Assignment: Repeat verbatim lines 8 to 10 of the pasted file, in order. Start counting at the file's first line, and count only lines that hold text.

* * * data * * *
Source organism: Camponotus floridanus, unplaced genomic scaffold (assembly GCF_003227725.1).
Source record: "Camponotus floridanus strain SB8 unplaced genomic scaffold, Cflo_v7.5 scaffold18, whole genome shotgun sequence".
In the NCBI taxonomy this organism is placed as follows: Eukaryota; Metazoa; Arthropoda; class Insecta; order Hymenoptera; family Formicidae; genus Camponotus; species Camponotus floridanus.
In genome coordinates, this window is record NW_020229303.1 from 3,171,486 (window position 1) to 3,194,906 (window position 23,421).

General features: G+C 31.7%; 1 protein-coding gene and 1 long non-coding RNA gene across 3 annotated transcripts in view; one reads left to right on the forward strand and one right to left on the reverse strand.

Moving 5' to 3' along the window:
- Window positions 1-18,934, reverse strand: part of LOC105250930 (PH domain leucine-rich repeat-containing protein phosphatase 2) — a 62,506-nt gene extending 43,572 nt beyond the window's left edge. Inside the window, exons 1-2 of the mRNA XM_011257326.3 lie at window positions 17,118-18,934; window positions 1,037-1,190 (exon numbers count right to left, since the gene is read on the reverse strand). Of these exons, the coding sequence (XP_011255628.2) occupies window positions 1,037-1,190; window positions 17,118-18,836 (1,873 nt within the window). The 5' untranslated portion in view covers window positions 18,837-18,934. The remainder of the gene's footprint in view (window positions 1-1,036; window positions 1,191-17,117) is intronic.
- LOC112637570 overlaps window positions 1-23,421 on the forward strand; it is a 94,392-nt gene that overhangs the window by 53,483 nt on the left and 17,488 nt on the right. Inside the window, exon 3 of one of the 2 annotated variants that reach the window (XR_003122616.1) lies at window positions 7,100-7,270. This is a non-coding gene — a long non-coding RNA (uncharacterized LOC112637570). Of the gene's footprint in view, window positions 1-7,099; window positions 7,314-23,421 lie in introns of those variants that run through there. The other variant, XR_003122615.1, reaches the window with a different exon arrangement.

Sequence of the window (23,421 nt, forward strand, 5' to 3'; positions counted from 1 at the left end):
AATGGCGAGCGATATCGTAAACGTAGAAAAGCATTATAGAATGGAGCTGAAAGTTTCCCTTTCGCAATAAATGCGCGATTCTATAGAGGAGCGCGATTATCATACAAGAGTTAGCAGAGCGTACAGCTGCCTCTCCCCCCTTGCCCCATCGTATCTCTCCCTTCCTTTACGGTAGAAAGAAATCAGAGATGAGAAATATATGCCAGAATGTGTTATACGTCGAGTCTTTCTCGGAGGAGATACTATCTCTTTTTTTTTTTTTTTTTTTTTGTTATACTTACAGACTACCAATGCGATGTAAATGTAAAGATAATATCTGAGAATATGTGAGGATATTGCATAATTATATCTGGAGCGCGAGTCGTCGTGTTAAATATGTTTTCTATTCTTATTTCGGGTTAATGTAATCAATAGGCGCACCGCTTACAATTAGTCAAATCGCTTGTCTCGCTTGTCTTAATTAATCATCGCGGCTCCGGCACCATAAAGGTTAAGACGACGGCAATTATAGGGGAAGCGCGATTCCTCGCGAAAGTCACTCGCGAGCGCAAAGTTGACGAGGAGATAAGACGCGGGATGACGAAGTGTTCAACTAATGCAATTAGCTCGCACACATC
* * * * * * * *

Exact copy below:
- LOC112637570 overlaps window positions 1-23,421 on the forward strand; it is a 94,392-nt gene that overhangs the window by 53,483 nt on the left and 17,488 nt on the right. Inside the window, exon 3 of one of the 2 annotated variants that reach the window (XR_003122616.1) lies at window positions 7,100-7,270. This is a non-coding gene — a long non-coding RNA (uncharacterized LOC112637570). Of the gene's footprint in view, window positions 1-7,099; window positions 7,314-23,421 lie in introns of those variants that run through there. The other variant, XR_003122615.1, reaches the window with a different exon arrangement.

Sequence of the window (23,421 nt, forward strand, 5' to 3'; positions counted from 1 at the left end):
AATGGCGAGCGATATCGTAAACGTAGAAAAGCATTATAGAATGGAGCTGAAAGTTTCCCTTTCGCAATAAATGCGCGATTCTATAGAGGAGCGCGATTATCATACAAGAGTTAGCAGAGCGTACAGCTGCCTCTCCCCCCTTGCCCCATCGTATCTCTCCCTTCCTTTACGGTAGAAAGAAATCAGAGATGAGAAATATATGCCAGAATGTGTTATACGTCGAGTCTTTCTCGGAGGAGATACTATCTCTTTTTTTTTTTTTTTTTTTTTGTTATACTTACAGACTACCAATGCGATGTAAATGTAAAGATAATATCTGAGAATATGTGAGGATATTGCATAATTATATCTGGAGCGCGAGTCGTCGTGTTAAATATGTTTTCTATTCTTATTTCGGGTTAATGTAATCAATAGGCGCACCGCTTACAATTAGTCAAATCGCTTGTCTCGCTTGTCTTAATTAATCATCGCGGCTCCGGCACCATAAAGGTTAAGACGACGGCAATTATAGGGGAAGCGCGATTCCTCGCGAAAGTCACTCGCGAGCGCAAAGTTGACGAGGAGATAAGACGCGGGATGACGAAGTGTTCAACTAATGCAATTAGCTCGCACACATC